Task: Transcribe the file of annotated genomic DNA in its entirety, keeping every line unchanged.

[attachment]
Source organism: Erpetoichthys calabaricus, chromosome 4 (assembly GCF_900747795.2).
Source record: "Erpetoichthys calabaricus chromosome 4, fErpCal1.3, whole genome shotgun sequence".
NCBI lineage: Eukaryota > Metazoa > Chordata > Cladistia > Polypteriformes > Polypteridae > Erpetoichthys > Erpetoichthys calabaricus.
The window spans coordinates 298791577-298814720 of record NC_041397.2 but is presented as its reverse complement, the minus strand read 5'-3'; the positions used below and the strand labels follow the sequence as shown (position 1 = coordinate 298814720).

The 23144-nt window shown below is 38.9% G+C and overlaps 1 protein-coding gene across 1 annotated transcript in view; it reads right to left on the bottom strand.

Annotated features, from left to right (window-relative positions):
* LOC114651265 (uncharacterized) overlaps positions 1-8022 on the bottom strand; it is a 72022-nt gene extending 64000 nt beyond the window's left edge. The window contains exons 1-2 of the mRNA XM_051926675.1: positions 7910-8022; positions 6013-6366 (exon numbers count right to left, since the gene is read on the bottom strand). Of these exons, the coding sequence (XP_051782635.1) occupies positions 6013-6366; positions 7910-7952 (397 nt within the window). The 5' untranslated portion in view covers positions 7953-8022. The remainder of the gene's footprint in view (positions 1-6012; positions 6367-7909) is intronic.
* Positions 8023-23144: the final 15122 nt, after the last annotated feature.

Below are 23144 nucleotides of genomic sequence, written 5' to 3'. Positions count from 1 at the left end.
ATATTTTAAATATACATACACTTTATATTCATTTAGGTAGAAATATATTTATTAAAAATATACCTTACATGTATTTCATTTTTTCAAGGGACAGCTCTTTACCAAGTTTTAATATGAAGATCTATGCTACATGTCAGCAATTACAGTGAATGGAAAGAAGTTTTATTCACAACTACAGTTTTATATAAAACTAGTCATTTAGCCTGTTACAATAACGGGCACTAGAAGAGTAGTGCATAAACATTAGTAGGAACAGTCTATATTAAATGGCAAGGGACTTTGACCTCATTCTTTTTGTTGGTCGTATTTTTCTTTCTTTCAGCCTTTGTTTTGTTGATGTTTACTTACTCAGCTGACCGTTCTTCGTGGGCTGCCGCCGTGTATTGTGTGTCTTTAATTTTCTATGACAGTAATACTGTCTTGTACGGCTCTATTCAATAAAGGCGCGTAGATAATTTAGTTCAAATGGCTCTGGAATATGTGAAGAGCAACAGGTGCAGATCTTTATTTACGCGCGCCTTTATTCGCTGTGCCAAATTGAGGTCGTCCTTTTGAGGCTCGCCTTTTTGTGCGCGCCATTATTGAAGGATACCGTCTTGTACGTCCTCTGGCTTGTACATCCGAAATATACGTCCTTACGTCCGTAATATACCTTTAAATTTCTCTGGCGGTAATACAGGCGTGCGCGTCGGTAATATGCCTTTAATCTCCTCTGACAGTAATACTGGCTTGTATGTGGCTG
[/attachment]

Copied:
Source organism: Erpetoichthys calabaricus, chromosome 4 (assembly GCF_900747795.2).
Source record: "Erpetoichthys calabaricus chromosome 4, fErpCal1.3, whole genome shotgun sequence".
NCBI lineage: Eukaryota > Metazoa > Chordata > Cladistia > Polypteriformes > Polypteridae > Erpetoichthys > Erpetoichthys calabaricus.
The window spans coordinates 298791577-298814720 of record NC_041397.2 but is presented as its reverse complement, the minus strand read 5'-3'; the positions used below and the strand labels follow the sequence as shown (position 1 = coordinate 298814720).

The 23144-nt window shown below is 38.9% G+C and overlaps 1 protein-coding gene across 1 annotated transcript in view; it reads right to left on the bottom strand.

Annotated features, from left to right (window-relative positions):
* LOC114651265 (uncharacterized) overlaps positions 1-8022 on the bottom strand; it is a 72022-nt gene extending 64000 nt beyond the window's left edge. The window contains exons 1-2 of the mRNA XM_051926675.1: positions 7910-8022; positions 6013-6366 (exon numbers count right to left, since the gene is read on the bottom strand). Of these exons, the coding sequence (XP_051782635.1) occupies positions 6013-6366; positions 7910-7952 (397 nt within the window). The 5' untranslated portion in view covers positions 7953-8022. The remainder of the gene's footprint in view (positions 1-6012; positions 6367-7909) is intronic.
* Positions 8023-23144: the final 15122 nt, after the last annotated feature.

Below are 23144 nucleotides of genomic sequence, written 5' to 3'. Positions count from 1 at the left end.
ATATTTTAAATATACATACACTTTATATTCATTTAGGTAGAAATATATTTATTAAAAATATACCTTACATGTATTTCATTTTTTCAAGGGACAGCTCTTTACCAAGTTTTAATATGAAGATCTATGCTACATGTCAGCAATTACAGTGAATGGAAAGAAGTTTTATTCACAACTACAGTTTTATATAAAACTAGTCATTTAGCCTGTTACAATAACGGGCACTAGAAGAGTAGTGCATAAACATTAGTAGGAACAGTCTATATTAAATGGCAAGGGACTTTGACCTCATTCTTTTTGTTGGTCGTATTTTTCTTTCTTTCAGCCTTTGTTTTGTTGATGTTTACTTACTCAGCTGACCGTTCTTCGTGGGCTGCCGCCGTGTATTGTGTGTCTTTAATTTTCTATGACAGTAATACTGTCTTGTACGGCTCTATTCAATAAAGGCGCGTAGATAATTTAGTTCAAATGGCTCTGGAATATGTGAAGAGCAACAGGTGCAGATCTTTATTTACGCGCGCCTTTATTCGCTGTGCCAAATTGAGGTCGTCCTTTTGAGGCTCGCCTTTTTGTGCGCGCCATTATTGAAGGATACCGTCTTGTACGTCCTCTGGCTTGTACATCCGAAATATACGTCCTTACGTCCGTAATATACCTTTAAATTTCTCTGGCGGTAATACAGGCGTGCGCGTCGGTAATATGCCTTTAATCTCCTCTGACAGTAATACTGGCTTGTATGTGGCTG